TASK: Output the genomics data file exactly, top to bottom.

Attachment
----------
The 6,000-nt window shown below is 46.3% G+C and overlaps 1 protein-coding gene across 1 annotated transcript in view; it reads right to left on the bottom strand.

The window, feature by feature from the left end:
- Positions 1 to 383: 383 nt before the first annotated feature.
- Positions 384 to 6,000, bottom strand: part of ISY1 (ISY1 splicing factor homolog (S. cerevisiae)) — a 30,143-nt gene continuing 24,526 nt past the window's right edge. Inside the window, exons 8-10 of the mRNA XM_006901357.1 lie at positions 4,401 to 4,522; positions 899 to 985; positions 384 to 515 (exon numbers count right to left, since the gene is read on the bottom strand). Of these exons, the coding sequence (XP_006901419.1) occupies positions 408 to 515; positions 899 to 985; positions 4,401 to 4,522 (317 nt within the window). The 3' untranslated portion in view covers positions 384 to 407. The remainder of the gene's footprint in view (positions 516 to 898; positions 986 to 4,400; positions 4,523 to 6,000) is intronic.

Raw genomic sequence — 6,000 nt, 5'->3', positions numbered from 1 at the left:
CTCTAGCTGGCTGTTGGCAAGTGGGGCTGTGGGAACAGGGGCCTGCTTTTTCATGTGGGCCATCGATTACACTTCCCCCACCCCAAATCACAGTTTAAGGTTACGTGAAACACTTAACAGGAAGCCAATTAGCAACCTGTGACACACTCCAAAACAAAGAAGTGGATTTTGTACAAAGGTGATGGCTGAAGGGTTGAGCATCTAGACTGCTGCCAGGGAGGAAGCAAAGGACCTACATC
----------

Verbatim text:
The 6,000-nt window shown below is 46.3% G+C and overlaps 1 protein-coding gene across 1 annotated transcript in view; it reads right to left on the bottom strand.

The window, feature by feature from the left end:
- Positions 1 to 383: 383 nt before the first annotated feature.
- Positions 384 to 6,000, bottom strand: part of ISY1 (ISY1 splicing factor homolog (S. cerevisiae)) — a 30,143-nt gene continuing 24,526 nt past the window's right edge. Inside the window, exons 8-10 of the mRNA XM_006901357.1 lie at positions 4,401 to 4,522; positions 899 to 985; positions 384 to 515 (exon numbers count right to left, since the gene is read on the bottom strand). Of these exons, the coding sequence (XP_006901419.1) occupies positions 408 to 515; positions 899 to 985; positions 4,401 to 4,522 (317 nt within the window). The 3' untranslated portion in view covers positions 384 to 407. The remainder of the gene's footprint in view (positions 516 to 898; positions 986 to 4,400; positions 4,523 to 6,000) is intronic.

Raw genomic sequence — 6,000 nt, 5'->3', positions numbered from 1 at the left:
CTCTAGCTGGCTGTTGGCAAGTGGGGCTGTGGGAACAGGGGCCTGCTTTTTCATGTGGGCCATCGATTACACTTCCCCCACCCCAAATCACAGTTTAAGGTTACGTGAAACACTTAACAGGAAGCCAATTAGCAACCTGTGACACACTCCAAAACAAAGAAGTGGATTTTGTACAAAGGTGATGGCTGAAGGGTTGAGCATCTAGACTGCTGCCAGGGAGGAAGCAAAGGACCTACATC